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GUIDE: EC261 / EC 261/2004 “EU” complaints, compensation and AA

GUIDE: EC261 / EC 261/2004 “EU” complaints, compensation and AA

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Old Aug 11, 19, 3:49 pm   -   Wikipost
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Note update - 2016 June 10
EU clarification on EC261/2004
http://ec.europa.eu/transport/themes...16)3502_en.pdf

Regulation (EC) No 261/2004 of the European Parliament and of the Council of 11 February 2004 establishes common rules on compensation and assistance to passengers in the event of denied boarding and of cancellation or long delay of flights, and repealing Regulation (EEC) No 295/91.

AA email address for EC 261 claims: [email protected]

Code:
The regulation applies to any passenger:
 
 - departing from an airport located in the territory of a Member State to 
 which the Treaty applies;
 
The protection accorded to passengers departing from or to an airport located in a Member State should be extended to those leaving an airport located in a third country for one situated in a Member State, when a Community carrier operates the flight and where a community carrier is defined as any carrier licensed to operate within that community.
- departing from an EU member state, or travelling to an EU member state - on an airline based in an EU member state if that person has: - a confirmed reservation on the flight, and - arrived in time for check-in as indicated on the ticket or communication from the airline airline, or, if no time is so indicated, no less than 45 minutes prior to the scheduled departure time of the flight or - have been transferred from the flight for which he/she held a reservation to some other flight unless - the passenger is travelling on a free or discounted ticket not available to the general public, other than a ticket obtained from a frequent flyer programme. It does not apply to helicopter flights, to any flight not operated by a fixed-wing aircraft, nor to flights from Gibraltar Airport.[1] (wikipedia)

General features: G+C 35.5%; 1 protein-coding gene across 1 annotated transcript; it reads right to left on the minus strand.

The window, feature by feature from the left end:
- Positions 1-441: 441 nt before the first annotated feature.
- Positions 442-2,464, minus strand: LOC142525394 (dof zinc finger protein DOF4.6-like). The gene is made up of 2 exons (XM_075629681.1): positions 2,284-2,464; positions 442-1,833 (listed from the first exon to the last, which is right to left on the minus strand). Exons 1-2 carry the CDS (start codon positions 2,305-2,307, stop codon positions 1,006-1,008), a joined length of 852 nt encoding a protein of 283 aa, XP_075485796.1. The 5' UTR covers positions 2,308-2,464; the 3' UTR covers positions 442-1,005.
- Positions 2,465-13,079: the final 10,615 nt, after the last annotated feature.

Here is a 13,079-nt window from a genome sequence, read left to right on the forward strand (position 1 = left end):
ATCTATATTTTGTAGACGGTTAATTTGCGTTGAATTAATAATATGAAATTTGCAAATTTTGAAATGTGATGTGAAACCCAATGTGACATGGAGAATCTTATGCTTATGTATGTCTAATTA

Link to article on Wikipedia: "The Flight Delay Compensation Regulation (EC) No 261/2004 is a regulation establishing common rules on compensation and assistance to passengers in the event of denied boarding, flight cancellations, or long delays of flights. It repealed Regulation (EEC) No 295/91, and went into effect on 18 February 2005. It sets out the entitlements of air passengers when a flight that they intend to travel on is delayed or cancelled, or when they are denied boarding to such a flight due to overbooking, or when the airline is unable to accommodate them in the class they had booked." It applies to Member States and includes French overseas territories.

NOTE: Heretofore, the ruling only applied to flights leaving Europe on all airlines, or flights from anywhere to Europe, on European airlines. Most recently (July 2019), a new European Court of Justice ruling commands that even flights which connect to non-EU airlines, but were booked as one ticket from the EU must be compensated. (link to article on godsavethepoints.com)

Link to EC 261/2004 text in several languages.

Link to language (English) Adobe Portable Document Format (PDF) of EC 261/2004

Link to description by Air Passenger Rights a "multilingual consumer website explaining the rights of air passengers in the European Union."

Link to contact details of EC 261/2004 enforcement bodies

Link to English language EC 261/2004 compliaint form PDF

Email for EC claims at AA.com: [email protected] (verified Aug 2016, can take 4 weeks for a reply)

Link to BAEC Forum lengthy EC261/2004 thread.

Link to thisismoney.co.uk article explaining EC261/2004.

Link to travel sort.com blog on recovering EC261/2004 compensation from American Airlines.

[B]Previous posts from this thread have been archived to ARCHIVE: EC261 / EC 261/2004 complaints, compensation and AA (master thread)

“Despite all this, expect airlines to give you a hard time with your claim. File a claim on your own, but if you find yourself stonewalled or denied unfairly, enlisting a firm like AirHelp or Bott & Co can be huge, since they fight the case for you, in exchange for a 25% cut of the recovered cash. A 75% chunk of something is better than 100% of nothing.” (godsavethepoints.com)